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  • Leslie Sepuka

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  • Leslie Sepuka

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Chris Johnson with students at the Climate Justice and Resilience Fest.

Johnson engages with students at the Climate Justice and Resilience Fest. Photo by Erik Jepsen/University Communications.

Take 10 With a Triton: Chris Johnson, a Model of Campus Sustainability

Chris Johnson stands behind his favorite tree, Redwoods.

Johnson stands behind his favorite tree, Redwoods, in his nursery.

Name: Chris Johnson

Position: Landscape Sustainability Worker

Years at UC San Diego: 18

What he does at UC San Diego: Chris Johnson’s career at UC San Diego has evolved to follow his passion for sustainable practices. He’s been involved in everything from helping with student gardens and hosting regular campus tree tours as well as growing and planting trees. He also helps people on campus realize some of their sustainability goals, like composting, and is known to repurpose found items and fix old bikes to loan to students. Johnson says it all started with the influence of his parents. “My parents, they took care of their stuff,” said Johnson. “A very important part of sustainability is avoiding a throw-away society. I learned that from them.”

Years ago, he saw an opportunity to raise the profile of the more than one hundred species of trees on our campus. Just before the pandemic, in 2019, Johnson kicked off the first campus tree tours. “On the tours, we cover about five or six trees at a time, sharing details like how they got their name, where they’re from and why we plant them on campus,” said Johnson of the free, hour-long tours. “To build tree advocacy, familiarity and knowledge must come first.”

What he loves about UC San Diego: Johnson says he enjoys working with students outside of the classroom, in the outdoors. He points out the opportunities all around us, noting that he recently made wildflower bouquets with students, foraged for seeds and identified fiber, dye and medicinal plants on campus. “Get your hands dirty,” Johnson recommends. “If you want to learn about trees, go out and plant them. If you want to know about mulch, get out there and make it. Live the experience.”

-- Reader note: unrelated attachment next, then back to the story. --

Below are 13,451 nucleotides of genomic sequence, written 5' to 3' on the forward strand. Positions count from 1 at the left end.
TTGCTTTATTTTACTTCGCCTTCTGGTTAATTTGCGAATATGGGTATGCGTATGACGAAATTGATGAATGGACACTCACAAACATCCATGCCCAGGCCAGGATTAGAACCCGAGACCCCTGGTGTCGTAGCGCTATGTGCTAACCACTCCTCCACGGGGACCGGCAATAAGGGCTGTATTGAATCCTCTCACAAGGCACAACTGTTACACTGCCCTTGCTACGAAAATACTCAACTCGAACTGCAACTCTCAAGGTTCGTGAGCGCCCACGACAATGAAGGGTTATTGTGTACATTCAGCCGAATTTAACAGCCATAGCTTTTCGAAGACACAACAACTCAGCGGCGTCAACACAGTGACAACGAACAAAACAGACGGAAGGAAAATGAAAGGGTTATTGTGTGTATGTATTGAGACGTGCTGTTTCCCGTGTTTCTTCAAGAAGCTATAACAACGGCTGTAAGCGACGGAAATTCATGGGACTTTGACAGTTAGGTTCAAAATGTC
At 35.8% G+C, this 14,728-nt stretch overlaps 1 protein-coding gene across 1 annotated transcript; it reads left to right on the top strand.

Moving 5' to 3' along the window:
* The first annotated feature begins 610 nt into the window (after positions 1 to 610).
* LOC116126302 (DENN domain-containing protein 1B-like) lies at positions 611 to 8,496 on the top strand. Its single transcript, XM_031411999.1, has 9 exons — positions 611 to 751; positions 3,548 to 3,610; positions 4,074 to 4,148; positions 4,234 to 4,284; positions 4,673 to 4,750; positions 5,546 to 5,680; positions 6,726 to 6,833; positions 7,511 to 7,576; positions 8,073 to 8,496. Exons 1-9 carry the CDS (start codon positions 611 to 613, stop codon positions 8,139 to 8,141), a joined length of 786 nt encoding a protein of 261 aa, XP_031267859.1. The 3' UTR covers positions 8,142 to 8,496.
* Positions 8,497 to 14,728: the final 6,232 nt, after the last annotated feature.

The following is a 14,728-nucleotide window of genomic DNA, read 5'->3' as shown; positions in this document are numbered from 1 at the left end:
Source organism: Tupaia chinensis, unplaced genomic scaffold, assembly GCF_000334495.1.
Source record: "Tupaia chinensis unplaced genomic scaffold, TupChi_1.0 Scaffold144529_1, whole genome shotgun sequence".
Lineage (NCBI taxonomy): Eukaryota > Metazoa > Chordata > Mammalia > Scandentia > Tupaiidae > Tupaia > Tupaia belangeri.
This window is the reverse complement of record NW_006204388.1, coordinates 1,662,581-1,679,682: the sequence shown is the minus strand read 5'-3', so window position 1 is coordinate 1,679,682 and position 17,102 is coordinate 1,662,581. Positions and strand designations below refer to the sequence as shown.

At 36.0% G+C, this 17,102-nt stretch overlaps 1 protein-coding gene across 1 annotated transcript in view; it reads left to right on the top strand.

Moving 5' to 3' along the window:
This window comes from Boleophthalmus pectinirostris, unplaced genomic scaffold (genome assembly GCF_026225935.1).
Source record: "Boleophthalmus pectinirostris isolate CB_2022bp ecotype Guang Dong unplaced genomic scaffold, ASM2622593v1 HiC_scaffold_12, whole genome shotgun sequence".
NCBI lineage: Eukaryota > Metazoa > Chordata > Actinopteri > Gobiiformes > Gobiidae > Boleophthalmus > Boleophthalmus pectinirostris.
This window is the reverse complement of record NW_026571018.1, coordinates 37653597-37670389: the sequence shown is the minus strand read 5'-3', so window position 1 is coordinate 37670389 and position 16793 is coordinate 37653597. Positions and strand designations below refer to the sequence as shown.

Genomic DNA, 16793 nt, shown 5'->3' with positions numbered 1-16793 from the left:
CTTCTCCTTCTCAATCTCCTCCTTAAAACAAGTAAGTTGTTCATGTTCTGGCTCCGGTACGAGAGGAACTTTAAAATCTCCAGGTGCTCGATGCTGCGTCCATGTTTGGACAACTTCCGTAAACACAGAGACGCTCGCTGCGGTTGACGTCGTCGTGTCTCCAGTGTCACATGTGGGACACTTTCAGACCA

Best advice received: It’s important to focus efforts when taking on major change. Johnson shares, “The best advice I’ve been given is to choose your battles carefully.”

Also, everyone has heard the phrase, “be the change you want to see in the world.” Johnson said it’s important to live the lifestyle to show people how to live sustainably. It’s also key to find ways to be more sustainable. “If you see something, like maybe your building is not recycling cans, ask questions,” said Johnson. “Try to see how you can make things happen, just ask.”

Students plant trees on campus.

Students plant trees on campus. “Get your hands dirty,” Johnson recommends. “If you want to learn about trees, go out and plant them.” Photo by Erik Jepsen/University Communications.

Something unique in his workspace: Johnson has something somewhat unique in his workspace—the next generation of campus trees. “My workspace includes a nursery, where I’m growing hundreds of trees for the campus,” he said. “The collection includes Torrey pines, magnolia trees, oak trees and my favorite tree, redwoods.”

His favorite spot on campus: His new office, which includes everything he needs to promote sustainability on campus, including a library, tools and other “stuff.”

Something most people don’t know about him: It is not surprising that one of his interests is a creature often associated with California redwoods. Many people do not know that I am fascinated by the Bigfoot phenomenon,” said Johnson. “There have been sightings in every state, except Hawaii, so I’ve spent much time learning about it and visiting related locations all around the country.”

If he had one day to do whatever he wanted: Not surprisingly, for a day to do whatever, he would take a road trip with good music and snacks to visit a garden, park or forest.

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